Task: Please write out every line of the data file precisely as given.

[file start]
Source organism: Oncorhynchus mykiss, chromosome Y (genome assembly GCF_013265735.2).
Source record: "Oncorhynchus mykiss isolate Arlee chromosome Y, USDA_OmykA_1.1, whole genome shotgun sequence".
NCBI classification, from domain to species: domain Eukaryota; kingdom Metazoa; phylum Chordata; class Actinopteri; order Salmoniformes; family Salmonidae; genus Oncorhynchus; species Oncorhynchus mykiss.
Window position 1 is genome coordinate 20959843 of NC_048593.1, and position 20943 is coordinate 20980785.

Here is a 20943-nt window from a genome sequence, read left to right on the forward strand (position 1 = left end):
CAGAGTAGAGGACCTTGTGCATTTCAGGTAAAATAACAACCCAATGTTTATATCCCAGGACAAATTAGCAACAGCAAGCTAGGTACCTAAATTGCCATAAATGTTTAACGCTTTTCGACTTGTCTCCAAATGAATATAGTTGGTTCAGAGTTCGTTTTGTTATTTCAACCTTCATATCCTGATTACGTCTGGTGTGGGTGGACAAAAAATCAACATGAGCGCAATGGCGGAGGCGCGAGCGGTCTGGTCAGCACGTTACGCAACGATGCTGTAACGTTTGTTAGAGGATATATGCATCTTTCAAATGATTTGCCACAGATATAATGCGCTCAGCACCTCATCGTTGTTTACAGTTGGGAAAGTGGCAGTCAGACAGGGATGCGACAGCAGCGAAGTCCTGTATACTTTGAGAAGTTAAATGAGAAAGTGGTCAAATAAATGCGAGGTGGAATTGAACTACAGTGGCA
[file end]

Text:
Source organism: Oncorhynchus mykiss, chromosome Y (genome assembly GCF_013265735.2).
Source record: "Oncorhynchus mykiss isolate Arlee chromosome Y, USDA_OmykA_1.1, whole genome shotgun sequence".
NCBI classification, from domain to species: domain Eukaryota; kingdom Metazoa; phylum Chordata; class Actinopteri; order Salmoniformes; family Salmonidae; genus Oncorhynchus; species Oncorhynchus mykiss.
Window position 1 is genome coordinate 20959843 of NC_048593.1, and position 20943 is coordinate 20980785.

Here is a 20943-nt window from a genome sequence, read left to right on the forward strand (position 1 = left end):
CAGAGTAGAGGACCTTGTGCATTTCAGGTAAAATAACAACCCAATGTTTATATCCCAGGACAAATTAGCAACAGCAAGCTAGGTACCTAAATTGCCATAAATGTTTAACGCTTTTCGACTTGTCTCCAAATGAATATAGTTGGTTCAGAGTTCGTTTTGTTATTTCAACCTTCATATCCTGATTACGTCTGGTGTGGGTGGACAAAAAATCAACATGAGCGCAATGGCGGAGGCGCGAGCGGTCTGGTCAGCACGTTACGCAACGATGCTGTAACGTTTGTTAGAGGATATATGCATCTTTCAAATGATTTGCCACAGATATAATGCGCTCAGCACCTCATCGTTGTTTACAGTTGGGAAAGTGGCAGTCAGACAGGGATGCGACAGCAGCGAAGTCCTGTATACTTTGAGAAGTTAAATGAGAAAGTGGTCAAATAAATGCGAGGTGGAATTGAACTACAGTGGCA